Canadian international center back Shelina Zadorsky completed her first season with the Orlando Pride, coming over from the Washington Spirit in a trade that cost the team backup goalkeeper Aubrey Bledsoe and a first-round draft choice. It was a move applauded by many at the time, due to the Pride’s need to shore up the back line, which was largely viewed as the club’s weak spot in 2017.
It was a solid, if unspectacular season for Zadorsky, who was paired with three different partners in the central defense in the team’s first five games. The ever-changing lineup, caused by international call-ups for World Cup qualifying in the season’s first month, probably prevented Zadorsky from settling in early, as it did to the team as a whole. But despite that, she proved to be one of the team’s most consistent performers.
Let’s take a look at her season.
Zadorsky played in 23 of Orlando’s 24 matches in 2018, starting in all 23 of her appearances. The only match she didn’t play in was Aug. 5 against Sky Blue. It was Tom Sermanni’s decision not to play her as he experimented with a three-player back line. She tied with Dani Weatherholt for the most appearances and had the most starts on the club in 2018, and led in minutes played, with 2,070.
She didn’t score a goal, but Shelina did assist on two, tying Ali Krieger for first among the Pride’s defenders. Oddly, both of her assists came against Houston, but in different games. Shelina attempted five shots, getting one on target. Her passing rate of 75.6% was third among the team’s defenders to Monica (82.9%) and Krieger (76.1%) but she did have the most attempts by far on the back line — nearly 300 more than Monica and 100+ more than Krieger — and surprisingly she created seven scoring chances. She committed 13 fouls and drew five, and picked up three yellow cards, tying Camila for the most on the team.
Her 100 clearances were by far the best on the club and sixth in the entire league, and her 81.3% tackle rate was good. Her 52.9% duel success was decent but her 47.4% aerial success rate could use some work.
Shelina’s best match was probably the 2-1 loss against Houston on June 27. She notched an assist on the Pride’s only goal that day, a pass that set up Alex Morgan’s opening goal. After an initial clearance of an Orlando corner, Zadorsky was left onside due to a ball coming off a Dash defender. She had time and space and smartly picked out Morgan at the back post through traffic.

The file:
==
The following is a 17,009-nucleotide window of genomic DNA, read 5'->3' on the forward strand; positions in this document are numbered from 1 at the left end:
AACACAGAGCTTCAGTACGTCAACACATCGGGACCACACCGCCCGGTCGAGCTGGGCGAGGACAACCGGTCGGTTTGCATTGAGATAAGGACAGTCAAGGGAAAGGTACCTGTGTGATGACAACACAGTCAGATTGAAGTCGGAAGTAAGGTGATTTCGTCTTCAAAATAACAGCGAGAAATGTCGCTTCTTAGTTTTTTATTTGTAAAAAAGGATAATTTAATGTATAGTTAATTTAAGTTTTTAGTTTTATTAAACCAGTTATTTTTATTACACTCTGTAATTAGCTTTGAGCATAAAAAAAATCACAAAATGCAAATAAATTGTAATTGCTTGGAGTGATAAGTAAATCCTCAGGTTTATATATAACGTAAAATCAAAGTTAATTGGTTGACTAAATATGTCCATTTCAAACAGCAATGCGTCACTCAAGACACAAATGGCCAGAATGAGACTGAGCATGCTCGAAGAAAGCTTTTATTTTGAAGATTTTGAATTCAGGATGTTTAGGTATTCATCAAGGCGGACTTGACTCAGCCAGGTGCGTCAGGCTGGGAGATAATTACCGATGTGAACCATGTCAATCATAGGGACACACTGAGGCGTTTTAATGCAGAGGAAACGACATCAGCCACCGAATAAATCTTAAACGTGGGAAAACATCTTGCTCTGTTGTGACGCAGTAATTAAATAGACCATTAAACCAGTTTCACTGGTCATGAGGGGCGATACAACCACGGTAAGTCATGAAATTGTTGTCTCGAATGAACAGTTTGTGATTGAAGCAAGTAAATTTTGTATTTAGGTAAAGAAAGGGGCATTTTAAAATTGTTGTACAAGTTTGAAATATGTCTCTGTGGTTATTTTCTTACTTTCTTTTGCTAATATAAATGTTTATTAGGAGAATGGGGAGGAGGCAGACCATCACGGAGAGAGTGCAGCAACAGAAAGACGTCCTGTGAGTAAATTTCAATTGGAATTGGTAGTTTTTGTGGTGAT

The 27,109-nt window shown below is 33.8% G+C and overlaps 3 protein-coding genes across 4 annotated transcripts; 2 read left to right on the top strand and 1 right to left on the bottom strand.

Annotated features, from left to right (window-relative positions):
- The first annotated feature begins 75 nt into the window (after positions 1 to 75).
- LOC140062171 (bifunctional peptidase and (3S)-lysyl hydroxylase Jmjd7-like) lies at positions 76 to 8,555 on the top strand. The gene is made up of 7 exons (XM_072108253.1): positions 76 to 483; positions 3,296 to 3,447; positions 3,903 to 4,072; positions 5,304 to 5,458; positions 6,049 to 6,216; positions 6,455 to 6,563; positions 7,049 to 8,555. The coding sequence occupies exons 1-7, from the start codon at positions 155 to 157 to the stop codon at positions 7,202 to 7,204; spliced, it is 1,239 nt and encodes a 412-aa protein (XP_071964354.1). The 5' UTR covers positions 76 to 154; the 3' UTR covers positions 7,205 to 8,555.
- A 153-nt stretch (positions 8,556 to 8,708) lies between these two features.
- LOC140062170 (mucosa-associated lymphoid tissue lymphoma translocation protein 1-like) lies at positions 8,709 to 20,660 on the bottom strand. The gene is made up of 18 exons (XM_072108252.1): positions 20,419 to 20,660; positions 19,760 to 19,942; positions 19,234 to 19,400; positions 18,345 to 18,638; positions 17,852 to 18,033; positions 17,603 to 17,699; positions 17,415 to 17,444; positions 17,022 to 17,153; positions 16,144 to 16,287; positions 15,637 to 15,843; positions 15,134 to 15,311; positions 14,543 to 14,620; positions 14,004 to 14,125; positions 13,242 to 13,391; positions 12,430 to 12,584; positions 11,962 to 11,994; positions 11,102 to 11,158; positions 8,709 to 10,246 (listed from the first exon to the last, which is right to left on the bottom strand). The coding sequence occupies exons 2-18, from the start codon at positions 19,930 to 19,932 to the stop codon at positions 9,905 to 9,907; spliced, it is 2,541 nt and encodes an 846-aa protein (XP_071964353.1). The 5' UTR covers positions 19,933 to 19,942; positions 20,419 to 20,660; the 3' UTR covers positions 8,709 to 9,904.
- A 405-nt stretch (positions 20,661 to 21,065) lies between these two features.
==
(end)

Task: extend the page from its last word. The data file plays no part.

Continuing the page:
Houston came back to win but Zadorsky wasn’t responsible for either goal. The first was a cross from way out wide by Kealia Ohai that sneaked past Ashlyn Harris in the top far corner. The second was a penalty that was conceded by Monica on a handball in the box late.
She completed 83.3% of her passes that day, didn’t concede a foul, and generally played pretty good defense.
2018 Final Grade
The Mane Land give Zadorsky a solid rating of 6 for the season. While her play was far from perfect and she did have the occasional in-game lapse, that’s something you can say of most defenders — certainly all of Orlando’s. But she was probably the team’s most physical defender and she seemed the most locked in of the center backs on a consistent basis in 2018. She could probably be even more physical, be a bit better on aerial balls, and raise her overall game a bit. At 25, there’s still room for growth.
Although her statistical breakdown section looks pretty good, Zadorsky was still part of the league’s third-worst defense statistically. The back line got roasted repeatedly this season, allowing 1-v-1 opportunities for opposing strikers against Harris’ net. There were also numerous instances where players either scored or got a dangerous shot on target while she and her central defense partner were both in position to prevent that from happening. Closing down properly was an issue this season in the middle of the defense and that could be either a communication issue, or just a chemistry problem. Either way, it was too passive at times.
Zadorsky is a Canadian international, so she’s subject to NWSL allocation by her federation. There’s no reason to believe she won’t be allocated again in 2019. As mentioned above, there is room for growth in Shelina’s game and she’s still got time to evolve into a better player and perhaps a more physical presence in the middle of the Orlando defense. You don’t want defenders committing fouls in the penalty area, obviously, but you could give a few more away outside the box, especially when the numbers aren’t in your favor. With only 13 committed in 2017, she could do more to break up attacks before they pose an imminent threat of becoming a problem for the Pride’s goalkeepers, and perhaps the club will hire a more defensive-minded coach for the upcoming season to help with that.